A critical part of the research that we do is reaching out to the broader community. The Aquatic Ecology Lab is involved in a number of both formal and informal outreach programs, described below. We also feature interesting stories about aquatic life on our blog.
Center for Lakes and Reservoirs
The Aquatic Ecology Lab is a member of the Center for Lakes and Reservoirs at Portland State University, which was established by the Oregon State legislature to address lake management and invasive aquatic species issues in Oregon.
More information here.
Oregon Lake Watch
The lab received funding in 2012 to revive a citizen science program for monitoring the lakes of Oregon. Our goals are:
EARLY DETECTION OF AQUATIC INVASIVE SPECIES (AIS)
COLLECTION OF LONG-TERM WATER QUALITY DATA
ENCOURAGING APPRECIATION OF OREGON’S LAKES
More information here. Training sessions coming up soon! Fill out this survey if you're interested.
Scientific Inquiry in Regional Schools
We participate in a variety of activities in regional schools. Several graduate students are funded by the National Science Foundation GK-12 program, and work with high school students on developing and honing science inquiry skills (featured below). Additionally, the lab has established a collaboration with the Sherwood School District and the Tualatin River National Wildlife Refuge to monitor water quality at the refuge. This program pairs Portland State University students with Sherwood students, where the university students mentor science projects conducted by middle school students.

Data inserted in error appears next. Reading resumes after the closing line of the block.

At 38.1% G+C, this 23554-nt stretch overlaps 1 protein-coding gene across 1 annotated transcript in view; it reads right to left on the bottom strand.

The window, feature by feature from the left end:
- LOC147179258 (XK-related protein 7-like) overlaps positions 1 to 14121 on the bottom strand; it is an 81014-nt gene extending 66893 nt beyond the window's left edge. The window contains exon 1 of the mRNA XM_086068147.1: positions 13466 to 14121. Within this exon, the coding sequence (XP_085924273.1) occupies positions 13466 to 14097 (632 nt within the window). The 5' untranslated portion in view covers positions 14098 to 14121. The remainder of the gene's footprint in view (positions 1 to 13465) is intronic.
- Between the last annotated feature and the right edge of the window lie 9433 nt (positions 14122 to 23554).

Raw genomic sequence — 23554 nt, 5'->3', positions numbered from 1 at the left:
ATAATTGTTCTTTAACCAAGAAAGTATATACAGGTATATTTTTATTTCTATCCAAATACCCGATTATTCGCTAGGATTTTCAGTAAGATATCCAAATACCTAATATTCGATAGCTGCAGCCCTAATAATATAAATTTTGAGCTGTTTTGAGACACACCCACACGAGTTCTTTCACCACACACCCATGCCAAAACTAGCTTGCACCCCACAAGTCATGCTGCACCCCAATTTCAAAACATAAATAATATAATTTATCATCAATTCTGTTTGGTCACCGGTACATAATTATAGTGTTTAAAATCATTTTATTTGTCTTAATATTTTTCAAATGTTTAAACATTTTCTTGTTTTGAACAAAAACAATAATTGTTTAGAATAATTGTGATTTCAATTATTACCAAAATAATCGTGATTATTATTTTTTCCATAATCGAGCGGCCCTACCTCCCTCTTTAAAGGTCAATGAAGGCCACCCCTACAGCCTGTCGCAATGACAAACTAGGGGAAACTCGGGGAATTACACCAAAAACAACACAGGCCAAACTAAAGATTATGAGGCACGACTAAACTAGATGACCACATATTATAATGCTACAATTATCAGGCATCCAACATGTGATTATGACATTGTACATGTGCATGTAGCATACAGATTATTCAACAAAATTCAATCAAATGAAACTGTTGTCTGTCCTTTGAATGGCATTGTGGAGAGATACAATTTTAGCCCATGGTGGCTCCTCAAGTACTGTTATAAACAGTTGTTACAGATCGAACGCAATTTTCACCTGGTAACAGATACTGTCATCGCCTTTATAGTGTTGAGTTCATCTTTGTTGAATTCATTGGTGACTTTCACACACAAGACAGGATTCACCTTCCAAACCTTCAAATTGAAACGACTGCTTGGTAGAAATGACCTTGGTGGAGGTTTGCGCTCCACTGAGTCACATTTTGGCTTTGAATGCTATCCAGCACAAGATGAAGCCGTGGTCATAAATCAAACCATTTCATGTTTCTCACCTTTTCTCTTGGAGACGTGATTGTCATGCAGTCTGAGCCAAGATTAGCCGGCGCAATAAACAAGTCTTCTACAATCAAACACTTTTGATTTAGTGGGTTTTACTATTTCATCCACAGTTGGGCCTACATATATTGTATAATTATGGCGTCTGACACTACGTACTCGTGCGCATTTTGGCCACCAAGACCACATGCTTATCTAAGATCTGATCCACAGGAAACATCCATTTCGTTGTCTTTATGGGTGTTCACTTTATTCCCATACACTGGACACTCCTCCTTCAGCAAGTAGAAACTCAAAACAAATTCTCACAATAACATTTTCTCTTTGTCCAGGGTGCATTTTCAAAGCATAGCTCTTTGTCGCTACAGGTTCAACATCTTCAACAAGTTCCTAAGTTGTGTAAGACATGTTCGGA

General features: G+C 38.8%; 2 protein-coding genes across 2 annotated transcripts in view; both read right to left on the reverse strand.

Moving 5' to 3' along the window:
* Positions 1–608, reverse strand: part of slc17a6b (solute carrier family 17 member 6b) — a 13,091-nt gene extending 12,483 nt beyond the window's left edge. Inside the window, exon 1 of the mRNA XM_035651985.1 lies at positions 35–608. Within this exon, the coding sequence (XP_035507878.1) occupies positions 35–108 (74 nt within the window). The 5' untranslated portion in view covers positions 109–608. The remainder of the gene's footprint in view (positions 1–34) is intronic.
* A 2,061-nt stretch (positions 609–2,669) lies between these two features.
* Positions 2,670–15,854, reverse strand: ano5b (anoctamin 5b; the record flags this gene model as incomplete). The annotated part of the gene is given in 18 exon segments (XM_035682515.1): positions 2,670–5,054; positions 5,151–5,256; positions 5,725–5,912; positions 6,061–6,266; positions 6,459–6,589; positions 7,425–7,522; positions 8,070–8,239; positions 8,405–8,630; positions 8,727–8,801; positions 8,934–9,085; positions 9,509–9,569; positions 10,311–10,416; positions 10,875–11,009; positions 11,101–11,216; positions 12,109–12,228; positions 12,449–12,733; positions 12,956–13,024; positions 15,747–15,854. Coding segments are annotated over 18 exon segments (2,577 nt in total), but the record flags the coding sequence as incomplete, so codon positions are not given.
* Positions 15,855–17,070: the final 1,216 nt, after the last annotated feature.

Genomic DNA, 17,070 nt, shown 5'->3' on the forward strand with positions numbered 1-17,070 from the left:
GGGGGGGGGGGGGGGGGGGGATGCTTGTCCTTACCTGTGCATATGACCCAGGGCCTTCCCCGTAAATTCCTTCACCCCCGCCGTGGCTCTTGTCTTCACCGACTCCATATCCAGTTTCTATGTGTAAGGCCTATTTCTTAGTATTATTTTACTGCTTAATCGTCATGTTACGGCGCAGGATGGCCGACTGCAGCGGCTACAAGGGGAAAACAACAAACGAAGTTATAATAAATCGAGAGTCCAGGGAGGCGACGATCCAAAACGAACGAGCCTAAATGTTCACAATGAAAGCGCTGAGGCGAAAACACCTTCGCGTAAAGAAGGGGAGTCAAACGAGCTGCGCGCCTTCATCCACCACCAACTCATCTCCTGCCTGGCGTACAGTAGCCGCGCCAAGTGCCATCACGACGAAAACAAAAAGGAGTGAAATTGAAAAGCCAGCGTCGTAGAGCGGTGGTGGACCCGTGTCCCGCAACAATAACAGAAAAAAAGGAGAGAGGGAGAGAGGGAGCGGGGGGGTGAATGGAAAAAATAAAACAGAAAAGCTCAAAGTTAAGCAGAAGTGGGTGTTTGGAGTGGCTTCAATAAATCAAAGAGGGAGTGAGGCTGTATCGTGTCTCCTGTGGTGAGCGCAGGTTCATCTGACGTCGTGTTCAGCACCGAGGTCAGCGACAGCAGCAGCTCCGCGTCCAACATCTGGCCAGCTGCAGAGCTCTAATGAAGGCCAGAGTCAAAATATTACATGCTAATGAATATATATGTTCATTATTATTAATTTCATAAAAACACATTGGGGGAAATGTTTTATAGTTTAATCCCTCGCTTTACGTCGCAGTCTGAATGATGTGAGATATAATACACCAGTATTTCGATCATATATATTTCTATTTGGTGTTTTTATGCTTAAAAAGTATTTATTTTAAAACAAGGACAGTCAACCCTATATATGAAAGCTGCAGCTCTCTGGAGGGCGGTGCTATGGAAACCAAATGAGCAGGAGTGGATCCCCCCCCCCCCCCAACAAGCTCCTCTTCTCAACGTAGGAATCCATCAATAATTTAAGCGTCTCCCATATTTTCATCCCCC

This partnership was featured in the Sherwood Gazette.
Portland State University students have been documenting this unique partnership with videos (see more on YouTube):
National Science Foundation GK-12
Tim Elder is a Cascades to Coast GK12 Fellow working with Gresham High School. This project is funded by the National Science Foundation with the intent to develop, enhance and lead environmental science curriculum and field trips. The project's geographic breadth, from Oregon's Cascade Mountains to the Pacific Ocean, provides unique learning opportunities for middle and high school students throughout these diverse ecosystems. Tim's PhD research focuses on ecology and population dynamics of salmon in the Columbia River Basin. He has been able to bring his enthusiasm for salmon into the class room through the creation of a fish incubator that has successfully reared Chinook salmon. Gresham High's Earth Science students have been on field trips to the Cascade Fish Hatchery, Eagle Creek and the Bonneville Dam to investigate some of the major issues facing salmon in the Columbia River.